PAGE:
I am speaking the truth, in Christ, I am not lying, and my conscience in the Holy Spirit bears me witness: there is great sorrow and incessant pain in my heart.  I could have wished to be outcast from the Christ myself for the sake of my brothers, who are my blood kindred.

19.  While the common good belongs to the entire community of citizens, some part of the community must be dedicated to pursue and maintain this good for the whole.  This is the government, which in its very nature is ordered to the good of the whole community.  Though the government rules the community and thus some men are subject to any government, many, if not most, of those subject to government are themselves citizens.  Thus government must rule citizens not for the good of the government, but for the good of the whole citizen body insofar as they form a community possessed of a common life.

20.  Now there are many aspects of political life that must be found in all political communities: murder and stealing, for example, are wrong everywhere.  Nevertheless, since the common good is nothing other than the community’s common life, it must be determined in time and place.  Where a people lives determines many aspects of its common life: the balance of agriculture and commerce in its economy, the kinds of food cultivated, and so on.  Again, the particular history of a people influences that life.  For example, the experience of a regime particularly good or evil affects the future attitude toward that kind of regime.

21.  Two attributes of the common good demand particular attention.  The common good must be attained in a manner that is stable and self-sufficient.  These are rooted in the relation of the common good to the community that pursues it.  If it is not stable, retaining more or less the same character over time, it will not really be common to the members of the community over time.  Grandparents will not share political life with their grandchildren, or even parents with their children, but mere biological life.  If the common life is not self-sufficient, the members will depend upon other communities with which they will form a larger community.  This larger political community will possess its own life, less distinct and less in the control of the original community.

22.  Above I claimed that by his nature man is inclined to the common good.  This can be seen in many ways, but most obviously insofar as man is inclined to happiness, which cannot in fact be attained by oneself.  Man cannot be born or grow up without others.  Nor can he attain to language, knowledge, or virtue in a sufficient way without the help of others.

23.  But man cannot attain happiness, taken as perfecting himself alone or as perfecting the community, merely by means of his natural powers.  The principal cause of this lies in his passions.  Man’s sensitive desires, arising from the concupiscible and irascible appetites, respond immediately to the sensible objects that appear by the exterior senses and the imagination.  Nor are they wholly subject to reason.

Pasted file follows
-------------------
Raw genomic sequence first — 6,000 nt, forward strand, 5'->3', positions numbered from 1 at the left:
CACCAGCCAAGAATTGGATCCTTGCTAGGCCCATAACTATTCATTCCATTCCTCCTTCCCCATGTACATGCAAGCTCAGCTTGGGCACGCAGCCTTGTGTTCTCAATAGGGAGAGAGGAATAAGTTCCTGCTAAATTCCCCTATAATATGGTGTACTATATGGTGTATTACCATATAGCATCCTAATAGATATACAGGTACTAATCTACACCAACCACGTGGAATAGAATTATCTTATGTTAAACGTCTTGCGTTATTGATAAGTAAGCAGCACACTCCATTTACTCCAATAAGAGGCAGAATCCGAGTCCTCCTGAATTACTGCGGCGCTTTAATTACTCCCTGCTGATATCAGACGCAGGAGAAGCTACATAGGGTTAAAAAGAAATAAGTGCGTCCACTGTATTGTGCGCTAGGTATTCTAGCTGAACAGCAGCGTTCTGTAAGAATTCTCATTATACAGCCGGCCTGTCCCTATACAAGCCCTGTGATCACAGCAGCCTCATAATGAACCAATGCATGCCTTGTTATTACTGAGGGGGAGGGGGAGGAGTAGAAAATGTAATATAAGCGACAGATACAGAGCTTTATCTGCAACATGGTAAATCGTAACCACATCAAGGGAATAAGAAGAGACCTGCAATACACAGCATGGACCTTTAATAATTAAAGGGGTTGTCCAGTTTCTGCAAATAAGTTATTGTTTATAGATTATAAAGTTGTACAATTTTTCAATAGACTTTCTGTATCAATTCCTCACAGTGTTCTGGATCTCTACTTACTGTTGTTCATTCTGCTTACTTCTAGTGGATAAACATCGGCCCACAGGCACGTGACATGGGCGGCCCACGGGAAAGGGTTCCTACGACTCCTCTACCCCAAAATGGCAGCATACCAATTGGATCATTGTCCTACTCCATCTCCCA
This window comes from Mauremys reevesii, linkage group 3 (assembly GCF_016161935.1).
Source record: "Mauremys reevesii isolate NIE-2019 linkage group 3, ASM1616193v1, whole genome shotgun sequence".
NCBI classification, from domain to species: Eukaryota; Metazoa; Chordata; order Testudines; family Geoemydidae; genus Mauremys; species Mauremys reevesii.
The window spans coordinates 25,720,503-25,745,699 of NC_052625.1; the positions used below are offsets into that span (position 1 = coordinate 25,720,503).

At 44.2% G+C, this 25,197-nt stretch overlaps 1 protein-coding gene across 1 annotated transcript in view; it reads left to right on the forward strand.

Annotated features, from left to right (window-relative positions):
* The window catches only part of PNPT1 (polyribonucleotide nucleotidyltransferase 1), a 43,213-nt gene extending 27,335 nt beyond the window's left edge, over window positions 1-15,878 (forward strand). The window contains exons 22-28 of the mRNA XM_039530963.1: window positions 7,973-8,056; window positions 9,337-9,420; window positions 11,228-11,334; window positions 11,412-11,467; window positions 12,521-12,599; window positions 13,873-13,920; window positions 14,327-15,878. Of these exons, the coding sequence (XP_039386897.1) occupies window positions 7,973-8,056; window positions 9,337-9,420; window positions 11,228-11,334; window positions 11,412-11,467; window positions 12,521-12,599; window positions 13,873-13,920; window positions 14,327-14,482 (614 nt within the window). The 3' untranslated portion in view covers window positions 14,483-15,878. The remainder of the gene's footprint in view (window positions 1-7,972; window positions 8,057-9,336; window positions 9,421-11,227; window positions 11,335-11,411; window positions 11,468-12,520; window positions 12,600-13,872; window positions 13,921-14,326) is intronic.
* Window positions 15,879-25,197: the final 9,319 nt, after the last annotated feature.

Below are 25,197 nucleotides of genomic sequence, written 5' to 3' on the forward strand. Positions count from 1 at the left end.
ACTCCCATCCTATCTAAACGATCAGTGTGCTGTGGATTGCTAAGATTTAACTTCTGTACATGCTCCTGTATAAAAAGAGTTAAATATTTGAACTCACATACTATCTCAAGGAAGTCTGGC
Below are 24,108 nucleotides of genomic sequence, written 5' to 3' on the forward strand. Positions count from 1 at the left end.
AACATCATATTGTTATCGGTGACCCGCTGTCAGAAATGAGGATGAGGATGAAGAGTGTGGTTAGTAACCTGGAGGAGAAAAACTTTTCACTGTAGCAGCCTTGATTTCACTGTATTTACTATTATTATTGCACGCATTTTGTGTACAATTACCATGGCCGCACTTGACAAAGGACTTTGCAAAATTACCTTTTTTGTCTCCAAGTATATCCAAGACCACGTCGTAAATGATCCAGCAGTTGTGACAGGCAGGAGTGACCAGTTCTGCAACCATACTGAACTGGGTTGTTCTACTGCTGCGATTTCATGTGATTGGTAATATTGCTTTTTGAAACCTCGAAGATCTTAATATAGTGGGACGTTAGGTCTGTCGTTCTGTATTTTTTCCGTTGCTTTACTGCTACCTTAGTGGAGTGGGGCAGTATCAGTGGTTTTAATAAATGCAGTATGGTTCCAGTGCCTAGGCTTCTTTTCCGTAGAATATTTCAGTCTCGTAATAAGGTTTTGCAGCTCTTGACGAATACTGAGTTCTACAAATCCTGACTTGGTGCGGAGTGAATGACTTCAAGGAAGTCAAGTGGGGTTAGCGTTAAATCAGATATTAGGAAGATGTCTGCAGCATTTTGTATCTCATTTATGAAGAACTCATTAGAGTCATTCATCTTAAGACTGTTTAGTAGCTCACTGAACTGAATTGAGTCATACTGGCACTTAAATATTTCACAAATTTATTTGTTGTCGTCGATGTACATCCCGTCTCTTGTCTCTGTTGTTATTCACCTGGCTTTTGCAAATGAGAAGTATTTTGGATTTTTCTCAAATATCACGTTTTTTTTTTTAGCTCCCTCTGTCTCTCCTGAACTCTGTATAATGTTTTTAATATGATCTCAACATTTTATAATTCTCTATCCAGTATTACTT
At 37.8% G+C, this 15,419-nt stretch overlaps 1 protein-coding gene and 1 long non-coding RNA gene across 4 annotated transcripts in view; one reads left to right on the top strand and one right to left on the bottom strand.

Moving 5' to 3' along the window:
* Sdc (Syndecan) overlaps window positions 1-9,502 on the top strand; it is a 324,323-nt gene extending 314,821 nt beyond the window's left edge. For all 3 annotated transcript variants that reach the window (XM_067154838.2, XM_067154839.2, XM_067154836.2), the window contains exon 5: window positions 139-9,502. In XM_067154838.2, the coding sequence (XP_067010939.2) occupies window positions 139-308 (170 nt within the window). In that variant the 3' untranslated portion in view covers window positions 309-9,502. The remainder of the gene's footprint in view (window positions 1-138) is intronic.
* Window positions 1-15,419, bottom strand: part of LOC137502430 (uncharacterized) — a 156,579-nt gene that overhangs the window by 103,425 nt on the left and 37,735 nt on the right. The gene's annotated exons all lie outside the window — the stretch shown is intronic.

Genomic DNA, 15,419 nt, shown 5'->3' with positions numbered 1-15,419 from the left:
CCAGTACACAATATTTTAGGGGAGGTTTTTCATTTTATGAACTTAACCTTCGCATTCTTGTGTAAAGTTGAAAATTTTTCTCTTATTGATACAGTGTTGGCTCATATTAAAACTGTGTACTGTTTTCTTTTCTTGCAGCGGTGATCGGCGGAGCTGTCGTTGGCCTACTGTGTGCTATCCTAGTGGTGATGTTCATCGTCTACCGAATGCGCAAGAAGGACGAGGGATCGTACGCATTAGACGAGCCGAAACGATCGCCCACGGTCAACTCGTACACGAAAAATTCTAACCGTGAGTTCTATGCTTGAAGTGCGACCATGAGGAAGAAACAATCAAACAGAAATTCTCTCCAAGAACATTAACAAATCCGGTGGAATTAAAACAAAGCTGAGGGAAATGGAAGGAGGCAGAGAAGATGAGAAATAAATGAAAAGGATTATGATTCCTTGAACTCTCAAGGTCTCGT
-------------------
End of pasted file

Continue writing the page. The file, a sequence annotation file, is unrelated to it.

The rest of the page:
24.  Hence, man needs habits in these appetites and in his will, by which he will follow the good perceived by reason, even when the sensible appetites incline toward another good.  Again, by these habits the sensible appetites will themselves incline in a manner appropriate to them toward the good perceived by reason.  Traditional political thought therefore proposes the necessity of virtue for sound political order: temperance in the concupiscible appetite, bravery in the irascible appetite, justice in the will, and prudence (which knows the good for man) in the intellect.

25.  For this reason, because the cardinal virtues are necessary in pursuing and maintaining the common good, traditional political thought suggests that good government is something rare, not to be expected everywhere, not likely to last a long time.  This is not to say that men should not aim at good government.  But they should not be surprised that good government is so difficult to bring about and they should cherish the institutions that do so, if such institutions should be hit upon.

26.  Let me underscore one point here.  No loss in political thought is greater than the loss of the understanding that happiness, whether for one man or for a community, depends upon possession of the cardinal virtues.  However bad society became in ancient and medieval times, anyone influenced by the great civilizations, such as the Greek or the Chinese, would have heard that these virtues are necessary for happiness.  A bad man might scoff at such a position, but at least he was aware of it.  And if this position is true, it is in some way a principle of action to anyone who becomes happy.  In our day few come to know of this truth and, of course, even fewer have any share in happiness.